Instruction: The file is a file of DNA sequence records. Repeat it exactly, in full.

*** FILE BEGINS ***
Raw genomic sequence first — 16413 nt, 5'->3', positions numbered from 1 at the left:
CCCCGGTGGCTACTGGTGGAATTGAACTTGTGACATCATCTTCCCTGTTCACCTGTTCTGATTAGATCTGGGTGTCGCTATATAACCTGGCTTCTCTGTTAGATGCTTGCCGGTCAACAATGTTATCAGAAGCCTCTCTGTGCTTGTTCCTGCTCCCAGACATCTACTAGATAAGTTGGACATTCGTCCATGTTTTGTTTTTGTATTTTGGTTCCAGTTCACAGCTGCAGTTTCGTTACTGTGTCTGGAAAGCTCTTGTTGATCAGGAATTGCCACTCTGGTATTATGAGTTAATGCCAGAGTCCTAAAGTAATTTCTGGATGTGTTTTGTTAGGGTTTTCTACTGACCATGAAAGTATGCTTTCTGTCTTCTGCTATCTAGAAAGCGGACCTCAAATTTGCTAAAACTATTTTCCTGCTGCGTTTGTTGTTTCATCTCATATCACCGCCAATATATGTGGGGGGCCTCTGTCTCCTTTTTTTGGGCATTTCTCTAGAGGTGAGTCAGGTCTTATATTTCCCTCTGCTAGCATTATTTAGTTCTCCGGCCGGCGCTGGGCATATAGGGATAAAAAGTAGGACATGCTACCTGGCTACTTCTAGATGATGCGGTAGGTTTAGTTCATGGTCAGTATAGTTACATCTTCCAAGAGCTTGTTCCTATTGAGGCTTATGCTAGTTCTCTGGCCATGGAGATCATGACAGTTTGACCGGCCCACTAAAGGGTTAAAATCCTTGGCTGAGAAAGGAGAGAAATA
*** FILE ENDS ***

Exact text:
Raw genomic sequence first — 16413 nt, 5'->3', positions numbered from 1 at the left:
CCCCGGTGGCTACTGGTGGAATTGAACTTGTGACATCATCTTCCCTGTTCACCTGTTCTGATTAGATCTGGGTGTCGCTATATAACCTGGCTTCTCTGTTAGATGCTTGCCGGTCAACAATGTTATCAGAAGCCTCTCTGTGCTTGTTCCTGCTCCCAGACATCTACTAGATAAGTTGGACATTCGTCCATGTTTTGTTTTTGTATTTTGGTTCCAGTTCACAGCTGCAGTTTCGTTACTGTGTCTGGAAAGCTCTTGTTGATCAGGAATTGCCACTCTGGTATTATGAGTTAATGCCAGAGTCCTAAAGTAATTTCTGGATGTGTTTTGTTAGGGTTTTCTACTGACCATGAAAGTATGCTTTCTGTCTTCTGCTATCTAGAAAGCGGACCTCAAATTTGCTAAAACTATTTTCCTGCTGCGTTTGTTGTTTCATCTCATATCACCGCCAATATATGTGGGGGGCCTCTGTCTCCTTTTTTTGGGCATTTCTCTAGAGGTGAGTCAGGTCTTATATTTCCCTCTGCTAGCATTATTTAGTTCTCCGGCCGGCGCTGGGCATATAGGGATAAAAAGTAGGACATGCTACCTGGCTACTTCTAGATGATGCGGTAGGTTTAGTTCATGGTCAGTATAGTTACATCTTCCAAGAGCTTGTTCCTATTGAGGCTTATGCTAGTTCTCTGGCCATGGAGATCATGACAGTTTGACCGGCCCACTAAAGGGTTAAAATCCTTGGCTGAGAAAGGAGAGAAATA